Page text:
“The most extensive previs of the season was a 19-page stretch aboard the skiff inside The Fold at the beginning of Episode 108,” explains Rae. “[Before we even had a director], Eric and I started getting together on weekends and shot-listing all of the action. Every shot could easily turn into a VFX shot, so we needed to carefully plan for how many shots we’d have to fill in the greenscreen background. Once we had a ‘bare-bones’ shot list, I spent my evenings and what precious ‘free time’ I had turning the shot list into an extensive 21-minute previs with both The Third Floor hit squad on the ground in Budapest, and occasionally flying to London for a long weekend to work with the larger crew of artists there. Since our season finale touches on each the incarnations of The Fold, there was a fair amount of asset sharing back and forth between DNEG and Ranchito, Ranchito and Ghost, and Ghost and DNEG for [Episode]108.”

Tipping the balance of power between the forces of good and evil is a mysterious stag that has ability to amplify the unique ability of a Grisha (an individual who can manipulate matter). “I talked with several companies about the Stag as I was concerned about being able to pull it off convincingly,” reveals Rae. “DNEG London had done a couple of stags previously, so they weren’t starting from zero, and they were enthusiastic about my asking for jiggling muscles, swaying layers of fat, unkempt and matted fur, broken antlers, battle scars, dirt caked into the belly, eye-boogers, saliva at the corners of the mouth and wet snot in the nose – all the subtle details that can cumulatively help CG imagery register convincingly. We even tested the idea of whether or not the antlers could read as The Sun Summoner symbol when the stag looked directly at you, before I shared my idea with Eric. Raphael Hamm and his London team established the Stag through its full reveal at the end of Episode 104, at which point London handed off to DNEG Montreal for the ‘killing of The Stag’ in Episode 107.”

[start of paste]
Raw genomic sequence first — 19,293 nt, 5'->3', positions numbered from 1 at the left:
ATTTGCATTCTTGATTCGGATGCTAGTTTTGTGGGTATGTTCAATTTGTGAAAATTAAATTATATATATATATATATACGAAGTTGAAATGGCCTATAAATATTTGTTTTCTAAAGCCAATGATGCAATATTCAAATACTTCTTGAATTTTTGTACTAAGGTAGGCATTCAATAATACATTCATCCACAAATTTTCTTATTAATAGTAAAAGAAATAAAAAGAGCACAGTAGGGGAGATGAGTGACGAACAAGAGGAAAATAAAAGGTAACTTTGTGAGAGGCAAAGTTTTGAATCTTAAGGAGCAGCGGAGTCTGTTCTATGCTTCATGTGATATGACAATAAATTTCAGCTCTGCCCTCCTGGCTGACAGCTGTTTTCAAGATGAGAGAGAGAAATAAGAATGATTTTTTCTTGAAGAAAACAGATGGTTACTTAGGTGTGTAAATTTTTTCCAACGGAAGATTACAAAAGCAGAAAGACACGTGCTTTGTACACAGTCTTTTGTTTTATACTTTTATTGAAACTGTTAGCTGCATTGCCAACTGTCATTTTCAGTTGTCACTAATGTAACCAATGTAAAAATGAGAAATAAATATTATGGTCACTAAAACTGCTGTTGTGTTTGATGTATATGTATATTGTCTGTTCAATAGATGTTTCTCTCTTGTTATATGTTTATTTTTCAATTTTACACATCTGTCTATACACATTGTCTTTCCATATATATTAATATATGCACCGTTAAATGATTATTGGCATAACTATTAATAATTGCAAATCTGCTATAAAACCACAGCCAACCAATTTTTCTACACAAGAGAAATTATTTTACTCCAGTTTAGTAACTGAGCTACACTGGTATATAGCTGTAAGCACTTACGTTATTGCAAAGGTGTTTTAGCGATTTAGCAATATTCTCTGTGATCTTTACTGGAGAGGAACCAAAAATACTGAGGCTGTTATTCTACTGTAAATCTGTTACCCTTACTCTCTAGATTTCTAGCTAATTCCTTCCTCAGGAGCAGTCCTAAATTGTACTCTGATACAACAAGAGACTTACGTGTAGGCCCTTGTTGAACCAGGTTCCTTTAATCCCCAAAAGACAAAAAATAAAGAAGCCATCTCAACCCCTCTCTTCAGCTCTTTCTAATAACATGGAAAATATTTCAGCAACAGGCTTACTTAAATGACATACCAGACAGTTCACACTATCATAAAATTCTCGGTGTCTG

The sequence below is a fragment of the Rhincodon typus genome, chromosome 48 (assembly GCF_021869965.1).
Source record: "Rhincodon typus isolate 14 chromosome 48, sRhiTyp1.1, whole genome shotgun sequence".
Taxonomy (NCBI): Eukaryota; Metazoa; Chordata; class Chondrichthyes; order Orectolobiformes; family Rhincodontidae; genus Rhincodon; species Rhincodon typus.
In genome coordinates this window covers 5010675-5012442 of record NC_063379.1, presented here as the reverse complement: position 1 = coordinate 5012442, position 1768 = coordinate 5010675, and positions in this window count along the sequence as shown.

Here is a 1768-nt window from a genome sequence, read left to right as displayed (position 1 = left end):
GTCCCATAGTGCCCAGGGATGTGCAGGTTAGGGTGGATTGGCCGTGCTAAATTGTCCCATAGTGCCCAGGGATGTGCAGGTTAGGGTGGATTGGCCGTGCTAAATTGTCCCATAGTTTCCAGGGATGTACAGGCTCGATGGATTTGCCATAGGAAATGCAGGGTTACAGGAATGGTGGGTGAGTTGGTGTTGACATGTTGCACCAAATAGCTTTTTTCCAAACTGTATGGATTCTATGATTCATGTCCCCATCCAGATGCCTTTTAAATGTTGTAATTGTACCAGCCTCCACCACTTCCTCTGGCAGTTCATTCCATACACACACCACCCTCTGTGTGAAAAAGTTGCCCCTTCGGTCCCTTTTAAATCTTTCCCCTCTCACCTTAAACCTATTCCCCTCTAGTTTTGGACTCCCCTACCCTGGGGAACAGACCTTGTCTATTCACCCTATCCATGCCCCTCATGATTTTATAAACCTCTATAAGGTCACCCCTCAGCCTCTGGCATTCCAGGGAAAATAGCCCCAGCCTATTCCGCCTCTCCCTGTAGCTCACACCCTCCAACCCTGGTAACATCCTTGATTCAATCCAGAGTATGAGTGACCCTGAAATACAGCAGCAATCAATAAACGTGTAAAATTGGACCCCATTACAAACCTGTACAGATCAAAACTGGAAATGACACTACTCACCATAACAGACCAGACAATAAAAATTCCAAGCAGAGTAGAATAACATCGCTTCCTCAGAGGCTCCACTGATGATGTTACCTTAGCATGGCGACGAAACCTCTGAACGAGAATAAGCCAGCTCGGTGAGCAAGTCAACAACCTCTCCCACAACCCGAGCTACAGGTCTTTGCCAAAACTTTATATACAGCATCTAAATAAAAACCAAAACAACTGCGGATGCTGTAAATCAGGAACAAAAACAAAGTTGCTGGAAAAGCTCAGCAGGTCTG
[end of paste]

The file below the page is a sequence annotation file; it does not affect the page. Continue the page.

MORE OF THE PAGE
“The Black Heretic’s creation of The Fold in Episode 107 is probably the most anime effect in the whole season,” notes Rae. “I’d been wanting to try something visually over-the-top grand and aesthetically ballsy for a while. That three-shot sequence was finally an opportunity to design something outlandishly difficult to sell as convincing. I generally don’t cotton to shots that exist to be a ‘cool shot’ just for sake of a some groovy visual.  But this was an opportunity to be boldly outlandish and make something ‘cool,’ yet still convey the story information needed in the moment, and I knew from the jump that I wanted [VFX Supervisor] Moshen Mousavi at Scanline to be shepherding that work. The Stag and the killing of it was a huge concern from the very beginning. Especially, since we have a shot of it literally sticking its nose right into camera in Episode 103. It was tough thing to get to the point we did. It’s was an ambitious undertaking for a TV show, and I’m pleased with just how far we were able to push it.”